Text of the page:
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Universities with a C of E spark

06 June 2014

John Gay outlines something of the nature and distinctiveness of the C of E universities


Formal: graduation day at the University of Chester

Formal: graduation day at the University of Chester

CHURCH OF ENGLAND schools seem to be in the news almost every day. In contrast, Church of England universities rarely hit the headlines. Without reading any further, how many such universities could you name?

You could be forgiven if you got slightly confused about which ones count. There are two main groupings: six are free-standing Church of England colleges that became universities; five are mixed-mode universities involving Church of England colleges which merged with other colleges.

There are also the four older universities of Oxford, Cambridge, Durham, and King's College, London, which were founded by the Church, and, although they retain overt and visible ecclesiastical features, are rarely seen now as church universities.

The 11 Anglican universities range in size from 2500 students to 18,000. Usually multi-sited, with a plethora of courses, and many of their students non-residential and part-time, it is a far cry from the 1960s, when they were small teacher-training colleges.

Six of the universities are free-standing Church of England ones: Bishop Grosseteste, Lincoln; Canterbury Christ Church; Chester; St Mark and St John, Plymouth; Winchester; and York St John. These universities can be, and are, more up-front about their Church of England origins and current status than their mixed-mode cousins.

This is reflected in their foundation documents; in their mission and values statements and operational documents; in the expectations of their vice-chancellors; in the composition of their governing bodies; and in provision for their worshipping life and pastoral work.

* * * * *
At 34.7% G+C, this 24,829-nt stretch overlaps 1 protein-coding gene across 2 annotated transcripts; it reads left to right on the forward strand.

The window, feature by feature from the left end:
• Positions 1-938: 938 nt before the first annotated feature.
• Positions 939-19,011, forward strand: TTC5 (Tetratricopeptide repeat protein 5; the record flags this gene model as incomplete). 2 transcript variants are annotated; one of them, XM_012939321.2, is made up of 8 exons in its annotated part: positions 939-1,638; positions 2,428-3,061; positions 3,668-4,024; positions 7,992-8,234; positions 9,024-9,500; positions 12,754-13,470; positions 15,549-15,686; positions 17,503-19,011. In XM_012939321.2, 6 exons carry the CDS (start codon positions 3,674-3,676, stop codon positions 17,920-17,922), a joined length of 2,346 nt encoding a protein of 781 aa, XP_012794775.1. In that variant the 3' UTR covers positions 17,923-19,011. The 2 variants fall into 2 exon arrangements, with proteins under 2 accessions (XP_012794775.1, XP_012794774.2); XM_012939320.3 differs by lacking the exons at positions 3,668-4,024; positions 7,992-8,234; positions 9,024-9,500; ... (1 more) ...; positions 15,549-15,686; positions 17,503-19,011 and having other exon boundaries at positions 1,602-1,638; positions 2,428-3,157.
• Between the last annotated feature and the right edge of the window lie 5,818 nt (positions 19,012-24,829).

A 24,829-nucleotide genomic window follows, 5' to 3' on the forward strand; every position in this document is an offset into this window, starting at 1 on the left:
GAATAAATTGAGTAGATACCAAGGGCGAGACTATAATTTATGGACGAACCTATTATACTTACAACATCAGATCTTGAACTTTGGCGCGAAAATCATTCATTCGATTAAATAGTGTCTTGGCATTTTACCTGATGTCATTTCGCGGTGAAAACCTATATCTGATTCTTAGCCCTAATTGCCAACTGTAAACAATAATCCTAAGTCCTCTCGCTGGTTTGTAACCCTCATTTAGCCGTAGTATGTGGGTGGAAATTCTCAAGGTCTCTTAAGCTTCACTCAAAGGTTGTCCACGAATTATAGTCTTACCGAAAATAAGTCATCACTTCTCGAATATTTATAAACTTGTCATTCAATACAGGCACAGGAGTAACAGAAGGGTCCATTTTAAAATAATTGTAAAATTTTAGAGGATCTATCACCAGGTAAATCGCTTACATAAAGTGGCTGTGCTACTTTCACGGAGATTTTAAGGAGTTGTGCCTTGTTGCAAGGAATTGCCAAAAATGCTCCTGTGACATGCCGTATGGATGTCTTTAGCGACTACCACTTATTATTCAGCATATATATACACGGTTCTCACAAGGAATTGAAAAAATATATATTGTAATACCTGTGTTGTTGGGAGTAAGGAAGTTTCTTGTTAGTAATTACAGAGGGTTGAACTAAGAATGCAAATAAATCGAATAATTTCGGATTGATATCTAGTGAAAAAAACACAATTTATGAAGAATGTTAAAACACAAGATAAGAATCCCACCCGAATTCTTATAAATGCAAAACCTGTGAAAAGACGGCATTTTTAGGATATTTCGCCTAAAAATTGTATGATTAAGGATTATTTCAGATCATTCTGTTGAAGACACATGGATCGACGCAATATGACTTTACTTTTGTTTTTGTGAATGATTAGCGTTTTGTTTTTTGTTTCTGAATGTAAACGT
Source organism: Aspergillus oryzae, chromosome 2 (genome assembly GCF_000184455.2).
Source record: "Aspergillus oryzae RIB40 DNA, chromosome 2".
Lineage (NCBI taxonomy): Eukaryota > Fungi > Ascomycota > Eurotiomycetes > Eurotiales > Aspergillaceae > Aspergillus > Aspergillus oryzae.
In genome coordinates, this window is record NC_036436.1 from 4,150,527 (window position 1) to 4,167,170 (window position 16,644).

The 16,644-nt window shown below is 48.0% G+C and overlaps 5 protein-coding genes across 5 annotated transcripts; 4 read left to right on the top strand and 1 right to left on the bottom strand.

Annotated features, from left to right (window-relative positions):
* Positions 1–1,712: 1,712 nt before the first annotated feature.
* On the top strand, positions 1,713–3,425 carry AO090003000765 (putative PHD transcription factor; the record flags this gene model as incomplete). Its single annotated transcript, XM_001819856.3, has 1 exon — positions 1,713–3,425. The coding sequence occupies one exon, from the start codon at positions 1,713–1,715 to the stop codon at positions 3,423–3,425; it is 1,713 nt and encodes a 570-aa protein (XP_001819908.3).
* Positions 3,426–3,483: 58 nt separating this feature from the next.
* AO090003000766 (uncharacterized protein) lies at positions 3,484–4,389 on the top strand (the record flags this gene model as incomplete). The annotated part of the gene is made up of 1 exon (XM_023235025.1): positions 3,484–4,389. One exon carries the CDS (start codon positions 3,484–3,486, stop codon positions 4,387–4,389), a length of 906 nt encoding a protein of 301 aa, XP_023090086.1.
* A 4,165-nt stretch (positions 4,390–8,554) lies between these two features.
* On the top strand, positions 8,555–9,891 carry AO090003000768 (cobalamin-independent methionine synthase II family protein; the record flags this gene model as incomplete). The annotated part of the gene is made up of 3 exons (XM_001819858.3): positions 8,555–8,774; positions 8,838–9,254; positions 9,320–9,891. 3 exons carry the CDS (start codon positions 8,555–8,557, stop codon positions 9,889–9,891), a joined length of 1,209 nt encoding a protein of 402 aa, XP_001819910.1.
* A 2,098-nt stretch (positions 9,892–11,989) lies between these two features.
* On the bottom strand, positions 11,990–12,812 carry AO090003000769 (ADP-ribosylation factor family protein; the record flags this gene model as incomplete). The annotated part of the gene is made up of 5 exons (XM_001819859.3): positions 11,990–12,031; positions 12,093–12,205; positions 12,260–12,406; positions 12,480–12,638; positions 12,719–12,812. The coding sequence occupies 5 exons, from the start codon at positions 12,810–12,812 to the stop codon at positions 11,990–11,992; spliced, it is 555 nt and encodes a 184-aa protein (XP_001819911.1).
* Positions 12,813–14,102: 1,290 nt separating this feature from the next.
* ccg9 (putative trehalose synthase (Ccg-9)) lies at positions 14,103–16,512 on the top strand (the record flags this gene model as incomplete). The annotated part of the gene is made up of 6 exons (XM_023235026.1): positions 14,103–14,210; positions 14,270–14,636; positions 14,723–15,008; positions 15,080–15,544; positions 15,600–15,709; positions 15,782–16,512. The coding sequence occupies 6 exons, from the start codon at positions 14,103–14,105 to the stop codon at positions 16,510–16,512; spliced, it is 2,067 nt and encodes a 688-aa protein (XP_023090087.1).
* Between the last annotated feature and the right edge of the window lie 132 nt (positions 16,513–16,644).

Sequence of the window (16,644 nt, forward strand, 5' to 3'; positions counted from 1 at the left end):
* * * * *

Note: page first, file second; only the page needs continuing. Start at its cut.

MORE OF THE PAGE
EACH has its own distinctive ethos and specific external markers indicative of its Anglican nature. For instance, Chester has a particularly large and flourishing Religious Studies department, with an internal academic staff of 20 and a visiting staff of 11 - including the former Archbishop of Canterbury Lord Williams as the Gladstone Professor of Literature and Theology.

At York St John, the Centre for Church School Education and the Centre for Religion in Society are both based in the Faculty of Education and Theology; and Canterbury Christ Church has the National Institute for Christian Education Research, and is right alongside the mother church of the Anglican Communion.

The two newest universities - Bishop Grosseteste, Lincoln, and St Mark and St John, Plymouth - both focus on serving their geographical catchment-areas. Indeed, there is hardly a primary school in the Lincoln diocese that does not contain at least one Bishop Grosseteste-trained teacher; and many look to the university for ongoing professional support.

Winchester is embarking on an examination of what it means to be an Anglican university. It is doing so partly through a theological review, identifying key points made by British Anglican theologians about the nature and purpose of higher education; and partly through research, looking at itself as an Anglican university as reflected in its institutional life and in the views of its staff and students.

The findings, it is hoped, will also contribute more widely to discussions about Anglican identity within the other universities.